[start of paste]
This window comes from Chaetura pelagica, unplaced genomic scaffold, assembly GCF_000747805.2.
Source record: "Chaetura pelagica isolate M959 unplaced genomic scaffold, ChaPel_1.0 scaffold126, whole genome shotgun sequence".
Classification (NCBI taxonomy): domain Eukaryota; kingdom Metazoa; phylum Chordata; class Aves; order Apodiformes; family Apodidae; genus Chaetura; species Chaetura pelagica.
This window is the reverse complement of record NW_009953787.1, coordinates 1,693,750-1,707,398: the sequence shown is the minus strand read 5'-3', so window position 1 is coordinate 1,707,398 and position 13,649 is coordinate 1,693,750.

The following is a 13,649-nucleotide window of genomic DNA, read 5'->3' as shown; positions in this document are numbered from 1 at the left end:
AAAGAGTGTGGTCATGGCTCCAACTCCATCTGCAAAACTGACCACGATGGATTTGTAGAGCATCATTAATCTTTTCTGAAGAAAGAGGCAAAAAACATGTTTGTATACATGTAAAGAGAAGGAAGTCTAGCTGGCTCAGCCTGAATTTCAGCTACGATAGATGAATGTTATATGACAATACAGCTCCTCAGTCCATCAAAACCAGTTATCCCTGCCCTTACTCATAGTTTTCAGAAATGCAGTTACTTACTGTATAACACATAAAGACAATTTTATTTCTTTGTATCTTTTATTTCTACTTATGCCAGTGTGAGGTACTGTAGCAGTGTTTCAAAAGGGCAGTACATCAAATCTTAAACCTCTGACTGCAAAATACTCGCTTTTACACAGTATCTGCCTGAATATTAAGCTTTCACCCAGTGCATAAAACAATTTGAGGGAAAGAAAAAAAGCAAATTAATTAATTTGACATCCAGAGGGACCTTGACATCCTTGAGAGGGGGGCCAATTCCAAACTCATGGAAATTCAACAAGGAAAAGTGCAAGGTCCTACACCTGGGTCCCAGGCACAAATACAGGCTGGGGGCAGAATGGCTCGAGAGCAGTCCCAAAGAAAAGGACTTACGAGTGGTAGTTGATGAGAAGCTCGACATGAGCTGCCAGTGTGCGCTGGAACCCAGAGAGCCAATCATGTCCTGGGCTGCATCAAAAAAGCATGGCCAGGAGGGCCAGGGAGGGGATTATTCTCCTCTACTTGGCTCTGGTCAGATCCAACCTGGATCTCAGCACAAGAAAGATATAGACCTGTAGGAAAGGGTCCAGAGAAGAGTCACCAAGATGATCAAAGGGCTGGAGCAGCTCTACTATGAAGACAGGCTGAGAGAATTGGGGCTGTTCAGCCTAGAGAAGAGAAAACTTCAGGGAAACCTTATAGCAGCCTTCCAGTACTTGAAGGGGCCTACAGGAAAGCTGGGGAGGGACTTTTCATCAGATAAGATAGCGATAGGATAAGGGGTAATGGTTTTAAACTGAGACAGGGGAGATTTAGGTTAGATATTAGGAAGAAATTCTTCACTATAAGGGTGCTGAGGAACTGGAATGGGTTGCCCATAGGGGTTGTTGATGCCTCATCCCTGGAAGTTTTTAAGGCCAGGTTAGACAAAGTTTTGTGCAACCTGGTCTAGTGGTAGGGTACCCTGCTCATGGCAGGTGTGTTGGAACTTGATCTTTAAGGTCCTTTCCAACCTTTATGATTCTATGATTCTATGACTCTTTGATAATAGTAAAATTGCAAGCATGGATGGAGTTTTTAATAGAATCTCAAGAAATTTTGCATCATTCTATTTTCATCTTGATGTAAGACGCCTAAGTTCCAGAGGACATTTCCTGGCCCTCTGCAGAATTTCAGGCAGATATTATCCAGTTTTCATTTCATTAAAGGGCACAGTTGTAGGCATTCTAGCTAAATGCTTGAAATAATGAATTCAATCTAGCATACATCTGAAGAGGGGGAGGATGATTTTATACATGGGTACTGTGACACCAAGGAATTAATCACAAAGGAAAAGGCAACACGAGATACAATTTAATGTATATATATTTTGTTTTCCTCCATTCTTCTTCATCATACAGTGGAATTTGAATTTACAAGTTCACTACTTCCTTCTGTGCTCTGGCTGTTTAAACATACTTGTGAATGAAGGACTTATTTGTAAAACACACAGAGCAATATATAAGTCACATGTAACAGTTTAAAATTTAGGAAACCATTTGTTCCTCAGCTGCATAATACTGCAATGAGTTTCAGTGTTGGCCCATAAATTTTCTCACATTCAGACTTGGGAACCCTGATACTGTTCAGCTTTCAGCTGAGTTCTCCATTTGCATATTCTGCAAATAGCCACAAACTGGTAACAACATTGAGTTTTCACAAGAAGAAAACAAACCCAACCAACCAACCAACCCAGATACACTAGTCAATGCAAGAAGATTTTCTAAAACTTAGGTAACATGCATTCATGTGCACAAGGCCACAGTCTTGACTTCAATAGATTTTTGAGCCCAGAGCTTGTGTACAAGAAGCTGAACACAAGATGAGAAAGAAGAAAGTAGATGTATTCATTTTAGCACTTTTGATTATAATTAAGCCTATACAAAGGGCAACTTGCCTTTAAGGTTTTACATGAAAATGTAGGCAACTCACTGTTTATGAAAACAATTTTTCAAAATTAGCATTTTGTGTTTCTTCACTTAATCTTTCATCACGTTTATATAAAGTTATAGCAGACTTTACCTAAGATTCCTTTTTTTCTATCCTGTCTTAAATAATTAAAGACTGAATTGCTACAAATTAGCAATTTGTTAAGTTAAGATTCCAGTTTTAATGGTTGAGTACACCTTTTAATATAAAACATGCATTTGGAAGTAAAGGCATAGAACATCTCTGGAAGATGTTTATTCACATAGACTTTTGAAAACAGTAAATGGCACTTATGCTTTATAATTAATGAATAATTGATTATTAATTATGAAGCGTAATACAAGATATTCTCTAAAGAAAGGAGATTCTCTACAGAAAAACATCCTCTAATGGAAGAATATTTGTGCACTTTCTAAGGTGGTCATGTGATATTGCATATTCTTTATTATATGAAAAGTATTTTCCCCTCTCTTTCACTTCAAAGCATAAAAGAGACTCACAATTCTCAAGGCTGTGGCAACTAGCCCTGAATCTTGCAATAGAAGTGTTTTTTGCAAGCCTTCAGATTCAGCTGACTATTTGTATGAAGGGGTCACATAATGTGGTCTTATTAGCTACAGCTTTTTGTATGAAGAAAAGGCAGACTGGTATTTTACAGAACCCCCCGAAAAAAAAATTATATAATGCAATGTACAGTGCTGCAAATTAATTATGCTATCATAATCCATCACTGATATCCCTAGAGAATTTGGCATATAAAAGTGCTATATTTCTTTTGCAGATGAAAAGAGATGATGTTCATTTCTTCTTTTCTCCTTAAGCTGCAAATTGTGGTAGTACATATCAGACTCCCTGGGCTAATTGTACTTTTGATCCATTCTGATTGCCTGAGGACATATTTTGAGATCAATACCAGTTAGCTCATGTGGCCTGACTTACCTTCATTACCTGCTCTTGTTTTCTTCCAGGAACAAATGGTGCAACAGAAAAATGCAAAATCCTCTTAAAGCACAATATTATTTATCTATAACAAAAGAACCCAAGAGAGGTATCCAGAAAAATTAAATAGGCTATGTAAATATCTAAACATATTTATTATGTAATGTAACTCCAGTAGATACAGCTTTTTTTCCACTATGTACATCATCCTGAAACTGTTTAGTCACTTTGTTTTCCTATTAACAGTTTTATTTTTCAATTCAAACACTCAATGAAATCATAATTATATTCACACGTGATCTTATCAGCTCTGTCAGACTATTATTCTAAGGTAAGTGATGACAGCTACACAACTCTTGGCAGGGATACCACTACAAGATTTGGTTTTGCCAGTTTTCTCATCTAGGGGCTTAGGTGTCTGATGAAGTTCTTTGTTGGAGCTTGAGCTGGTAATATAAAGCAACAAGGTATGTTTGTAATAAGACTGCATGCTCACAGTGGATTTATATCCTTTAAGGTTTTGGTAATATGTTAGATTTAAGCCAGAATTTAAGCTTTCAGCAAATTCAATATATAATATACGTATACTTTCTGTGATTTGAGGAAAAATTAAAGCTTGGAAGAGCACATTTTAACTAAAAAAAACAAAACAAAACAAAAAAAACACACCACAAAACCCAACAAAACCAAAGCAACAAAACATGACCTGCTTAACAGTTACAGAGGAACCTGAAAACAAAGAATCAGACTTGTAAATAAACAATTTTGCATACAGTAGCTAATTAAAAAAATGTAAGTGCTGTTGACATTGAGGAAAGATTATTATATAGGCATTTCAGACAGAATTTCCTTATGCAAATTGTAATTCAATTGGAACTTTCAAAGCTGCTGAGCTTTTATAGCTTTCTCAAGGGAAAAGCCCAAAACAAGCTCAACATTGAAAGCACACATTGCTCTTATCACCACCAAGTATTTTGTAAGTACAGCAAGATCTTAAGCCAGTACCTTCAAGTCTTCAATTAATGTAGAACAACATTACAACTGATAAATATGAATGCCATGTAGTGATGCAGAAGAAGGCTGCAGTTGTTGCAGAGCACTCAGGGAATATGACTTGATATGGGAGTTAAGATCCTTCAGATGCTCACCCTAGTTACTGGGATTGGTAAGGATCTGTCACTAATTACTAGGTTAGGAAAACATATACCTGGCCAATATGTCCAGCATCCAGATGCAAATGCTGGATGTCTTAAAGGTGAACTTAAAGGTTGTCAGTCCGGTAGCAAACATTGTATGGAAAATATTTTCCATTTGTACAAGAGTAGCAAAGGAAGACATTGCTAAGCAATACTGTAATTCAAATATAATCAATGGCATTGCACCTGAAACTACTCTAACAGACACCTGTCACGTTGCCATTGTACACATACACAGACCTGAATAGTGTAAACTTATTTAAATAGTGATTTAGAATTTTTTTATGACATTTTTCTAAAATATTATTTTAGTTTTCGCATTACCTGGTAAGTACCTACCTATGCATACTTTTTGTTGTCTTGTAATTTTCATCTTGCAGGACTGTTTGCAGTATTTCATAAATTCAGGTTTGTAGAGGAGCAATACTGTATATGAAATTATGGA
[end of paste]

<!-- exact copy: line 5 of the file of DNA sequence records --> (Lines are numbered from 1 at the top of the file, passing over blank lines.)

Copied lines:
The following is a 13,649-nucleotide window of genomic DNA, read 5'->3' as shown; positions in this document are numbered from 1 at the left end: